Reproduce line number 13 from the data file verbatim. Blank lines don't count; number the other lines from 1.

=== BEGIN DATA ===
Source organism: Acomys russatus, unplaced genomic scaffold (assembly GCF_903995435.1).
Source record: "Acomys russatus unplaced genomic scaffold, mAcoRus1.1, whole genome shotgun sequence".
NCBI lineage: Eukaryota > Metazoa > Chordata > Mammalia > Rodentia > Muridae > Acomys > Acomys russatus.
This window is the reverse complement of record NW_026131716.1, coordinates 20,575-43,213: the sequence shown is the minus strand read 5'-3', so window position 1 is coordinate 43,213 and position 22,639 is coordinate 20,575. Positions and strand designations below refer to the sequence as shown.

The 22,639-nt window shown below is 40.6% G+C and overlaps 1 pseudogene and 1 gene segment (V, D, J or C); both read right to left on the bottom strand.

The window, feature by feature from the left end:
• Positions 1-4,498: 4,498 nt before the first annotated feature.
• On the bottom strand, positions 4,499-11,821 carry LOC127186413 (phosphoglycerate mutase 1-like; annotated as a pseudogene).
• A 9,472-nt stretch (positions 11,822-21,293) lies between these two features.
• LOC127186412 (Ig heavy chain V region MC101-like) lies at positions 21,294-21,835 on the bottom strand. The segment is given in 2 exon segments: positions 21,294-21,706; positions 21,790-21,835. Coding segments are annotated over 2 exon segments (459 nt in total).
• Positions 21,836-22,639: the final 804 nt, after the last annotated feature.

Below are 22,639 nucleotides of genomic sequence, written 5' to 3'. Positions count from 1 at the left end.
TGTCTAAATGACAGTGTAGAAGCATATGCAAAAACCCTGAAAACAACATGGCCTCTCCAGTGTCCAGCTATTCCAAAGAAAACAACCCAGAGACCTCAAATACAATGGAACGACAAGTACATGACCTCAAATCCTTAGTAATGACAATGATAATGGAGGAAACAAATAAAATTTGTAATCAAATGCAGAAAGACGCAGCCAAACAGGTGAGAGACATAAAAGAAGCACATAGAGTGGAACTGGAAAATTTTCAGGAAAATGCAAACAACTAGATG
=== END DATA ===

TGTCTAAATGACAGTGTAGAAGCATATGCAAAAACCCTGAAAACAACATGGCCTCTCCAGTGTCCAGCTATTCCAAAGAAAACAACCCAGAGACCTCAAATACAATGGAACGACAAGTACATGACCTCAAATCCTTAGTAATGACAATGATAATGGAGGAAACAAATAAAATTTGTAATCAAATGCAGAAAGACGCAGCCAAACAGGTGAGAGACATAAAAGAAGCACATAGAGTGGAACTGGAAAATTTTCAGGAAAATGCAAACAACTAGATG